October 11, 2017

Charter Amendment Propositions on November Ballot

When Bellaire voters go to the polls on November 7, in addition to the usual races for Mayor and City Council we’ll have the opportunity to amend our City Charter for the first time in 11 years.  The Charter is what makes us a home-rule municipality and is the foundational instrument of our self-governance, in essence our “constitution.”  As such, it belongs to and can be amended only by the people at an election called for that purpose.

October 6, 2017

Cumulative Flood Repair Costs and the 50% Rule

Fear and uncertainty breed speculation.  Speculation is passed on as hearsay.  Hearsay becomes rumor, and—especially when repeated and amplified in the echo chambers of social media—rumor is commonly accepted as fact.  I simply cannot stress enough the importance of visiting the Permit Office to get information specific to your individual circumstances, and reliable information at that.  The decisions flooded homeowners are having to make are just too important to be based on advice, however well-intentioned, from people who don’t actually know what they’re talking about.

October 5, 2017

For Flood Hazard Mitigation Task Force, All Options Are on the Table

The City Engineer’s post-Harvey analysis largely confirms collective expectations based on our experience and observations during the storm:  the singular importance of Project Brays, the continuing validity of our approach to local drainage improvements, the obstacles impeding overland flow, and the success of our current building code elevation regulations.  It stops short, however, of actually making any specific recommendations.  That’s because at this point all options are on the table for thorough review and consideration.

Following and in conjunction with the City Engineer’s presentation, the City Council adopted an amending resolution to expand the charge of our Flood Hazard Mitigation Task Force.  By sheer coincidence Council had previously adopted the first resolution less than a week before Harvey.  It established the Task Force as a more or less routine planning activity required for our continued participation in the Community Rating System of the National Flood Insurance Program, to be composed of appointed citizens including some with certain subject matter expertise.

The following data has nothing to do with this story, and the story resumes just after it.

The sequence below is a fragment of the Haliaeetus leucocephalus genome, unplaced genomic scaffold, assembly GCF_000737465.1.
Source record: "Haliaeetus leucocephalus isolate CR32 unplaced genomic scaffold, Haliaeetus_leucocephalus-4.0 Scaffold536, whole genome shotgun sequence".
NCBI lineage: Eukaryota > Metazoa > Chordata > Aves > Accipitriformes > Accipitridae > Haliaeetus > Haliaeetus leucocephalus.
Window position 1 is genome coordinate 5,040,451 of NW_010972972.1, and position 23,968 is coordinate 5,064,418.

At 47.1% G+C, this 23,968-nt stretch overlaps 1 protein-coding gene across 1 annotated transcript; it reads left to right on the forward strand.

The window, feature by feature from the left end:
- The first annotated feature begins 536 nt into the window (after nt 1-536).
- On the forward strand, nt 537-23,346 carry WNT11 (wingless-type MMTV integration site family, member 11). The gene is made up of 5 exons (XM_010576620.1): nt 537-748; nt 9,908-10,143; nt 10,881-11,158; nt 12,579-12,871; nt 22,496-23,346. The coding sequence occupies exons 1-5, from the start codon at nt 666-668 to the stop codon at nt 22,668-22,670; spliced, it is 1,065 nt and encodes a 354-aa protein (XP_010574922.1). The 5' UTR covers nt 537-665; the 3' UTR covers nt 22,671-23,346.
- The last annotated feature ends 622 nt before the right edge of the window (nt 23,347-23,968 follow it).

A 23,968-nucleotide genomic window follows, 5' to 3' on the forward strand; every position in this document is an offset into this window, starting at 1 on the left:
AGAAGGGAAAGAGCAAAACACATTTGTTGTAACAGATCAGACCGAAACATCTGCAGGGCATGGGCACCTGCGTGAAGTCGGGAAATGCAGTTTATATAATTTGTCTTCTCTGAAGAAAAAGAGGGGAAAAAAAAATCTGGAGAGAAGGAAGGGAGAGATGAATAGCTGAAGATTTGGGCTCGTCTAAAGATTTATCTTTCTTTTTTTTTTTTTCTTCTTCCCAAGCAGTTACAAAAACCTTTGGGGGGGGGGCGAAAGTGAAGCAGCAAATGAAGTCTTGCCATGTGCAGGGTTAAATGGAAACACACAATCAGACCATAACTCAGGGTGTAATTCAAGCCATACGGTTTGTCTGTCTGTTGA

Post-Harvey, our thorough reexamination of every aspect of flood control is anything but routine.  The amending resolution, therefore, additionally charges the Task Force “to develop actionable local, regulatory and regional policy recommendations for the prevention of future flooding.”  It will do so in close consultation with the City Engineer, building upon his findings from this and prior work to come up with solutions for implementation.

October 3, 2017

The FY 2018 Budget Story, Epilogue:  Restoring Balance

The fiscal year 2018 budget went into effect on Sunday.  The story began with a proposed budget that was forced to cut back on non-recurring expenses to avoid breaching our 60-day minimum fund balance requirement.  It concludes with an adopted budget that goes even further than that, with deeper non-recurring expense cuts that will allow us to begin replenishing the ending fund balance instead of finishing the year right on the number.  Responsive to public input concerning the tax rate, Council proactively took this step to get things back on track for this and coming years.  The budget also sets aside some unallocated funds in anticipation of unreimbursed hurricane recovery expenses.

Hurricane Harvey’s unwelcome arrival in the middle of the FY 2018 budget story ultimately did not change the plot all that much.  That’s not to suggest the City’s priorities have not been affected; they most certainly have as nearly everything else is taking a back seat to disaster recovery and future flood prevention efforts.  But those less essential items, such as branding, Comprehensive Plan updates and new parks projects, weren’t in this year’s budget to begin with.

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